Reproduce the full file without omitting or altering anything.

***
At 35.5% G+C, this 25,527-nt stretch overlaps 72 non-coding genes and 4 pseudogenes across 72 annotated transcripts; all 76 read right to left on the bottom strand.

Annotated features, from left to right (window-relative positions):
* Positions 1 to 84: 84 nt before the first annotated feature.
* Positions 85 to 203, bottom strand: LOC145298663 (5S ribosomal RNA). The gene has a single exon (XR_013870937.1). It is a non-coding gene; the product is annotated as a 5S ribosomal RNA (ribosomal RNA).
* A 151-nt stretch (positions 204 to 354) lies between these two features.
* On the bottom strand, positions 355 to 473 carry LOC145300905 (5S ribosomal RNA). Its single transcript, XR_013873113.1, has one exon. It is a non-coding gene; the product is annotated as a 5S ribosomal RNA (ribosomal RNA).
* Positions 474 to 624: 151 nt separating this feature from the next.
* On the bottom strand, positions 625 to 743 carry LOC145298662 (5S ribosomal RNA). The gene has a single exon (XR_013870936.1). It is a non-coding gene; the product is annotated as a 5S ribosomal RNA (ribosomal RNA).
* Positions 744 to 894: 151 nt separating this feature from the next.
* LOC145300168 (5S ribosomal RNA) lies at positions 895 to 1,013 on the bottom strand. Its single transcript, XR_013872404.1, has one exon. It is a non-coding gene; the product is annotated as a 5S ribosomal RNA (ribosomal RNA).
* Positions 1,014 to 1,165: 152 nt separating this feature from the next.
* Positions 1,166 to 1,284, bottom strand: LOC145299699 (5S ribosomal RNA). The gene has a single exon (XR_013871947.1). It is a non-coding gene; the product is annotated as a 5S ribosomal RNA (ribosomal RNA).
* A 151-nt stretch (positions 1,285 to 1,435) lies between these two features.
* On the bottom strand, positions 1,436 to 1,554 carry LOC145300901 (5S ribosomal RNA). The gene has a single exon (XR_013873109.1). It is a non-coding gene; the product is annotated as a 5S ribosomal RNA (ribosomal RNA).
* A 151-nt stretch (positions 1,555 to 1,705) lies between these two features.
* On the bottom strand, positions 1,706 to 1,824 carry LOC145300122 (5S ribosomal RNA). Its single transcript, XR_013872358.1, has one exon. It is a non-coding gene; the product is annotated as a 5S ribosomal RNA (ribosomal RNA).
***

At 35.5% G+C, this 25,527-nt stretch overlaps 72 non-coding genes and 4 pseudogenes across 72 annotated transcripts; all 76 read right to left on the bottom strand.

Annotated features, from left to right (window-relative positions):
* Positions 1 to 84: 84 nt before the first annotated feature.
* Positions 85 to 203, bottom strand: LOC145298663 (5S ribosomal RNA). The gene has a single exon (XR_013870937.1). It is a non-coding gene; the product is annotated as a 5S ribosomal RNA (ribosomal RNA).
* A 151-nt stretch (positions 204 to 354) lies between these two features.
* On the bottom strand, positions 355 to 473 carry LOC145300905 (5S ribosomal RNA). Its single transcript, XR_013873113.1, has one exon. It is a non-coding gene; the product is annotated as a 5S ribosomal RNA (ribosomal RNA).
* Positions 474 to 624: 151 nt separating this feature from the next.
* On the bottom strand, positions 625 to 743 carry LOC145298662 (5S ribosomal RNA). The gene has a single exon (XR_013870936.1). It is a non-coding gene; the product is annotated as a 5S ribosomal RNA (ribosomal RNA).
* Positions 744 to 894: 151 nt separating this feature from the next.
* LOC145300168 (5S ribosomal RNA) lies at positions 895 to 1,013 on the bottom strand. Its single transcript, XR_013872404.1, has one exon. It is a non-coding gene; the product is annotated as a 5S ribosomal RNA (ribosomal RNA).
* Positions 1,014 to 1,165: 152 nt separating this feature from the next.
* Positions 1,166 to 1,284, bottom strand: LOC145299699 (5S ribosomal RNA). The gene has a single exon (XR_013871947.1). It is a non-coding gene; the product is annotated as a 5S ribosomal RNA (ribosomal RNA).
* A 151-nt stretch (positions 1,285 to 1,435) lies between these two features.
* On the bottom strand, positions 1,436 to 1,554 carry LOC145300901 (5S ribosomal RNA). The gene has a single exon (XR_013873109.1). It is a non-coding gene; the product is annotated as a 5S ribosomal RNA (ribosomal RNA).
* A 151-nt stretch (positions 1,555 to 1,705) lies between these two features.
* On the bottom strand, positions 1,706 to 1,824 carry LOC145300122 (5S ribosomal RNA). Its single transcript, XR_013872358.1, has one exon. It is a non-coding gene; the product is annotated as a 5S ribosomal RNA (ribosomal RNA).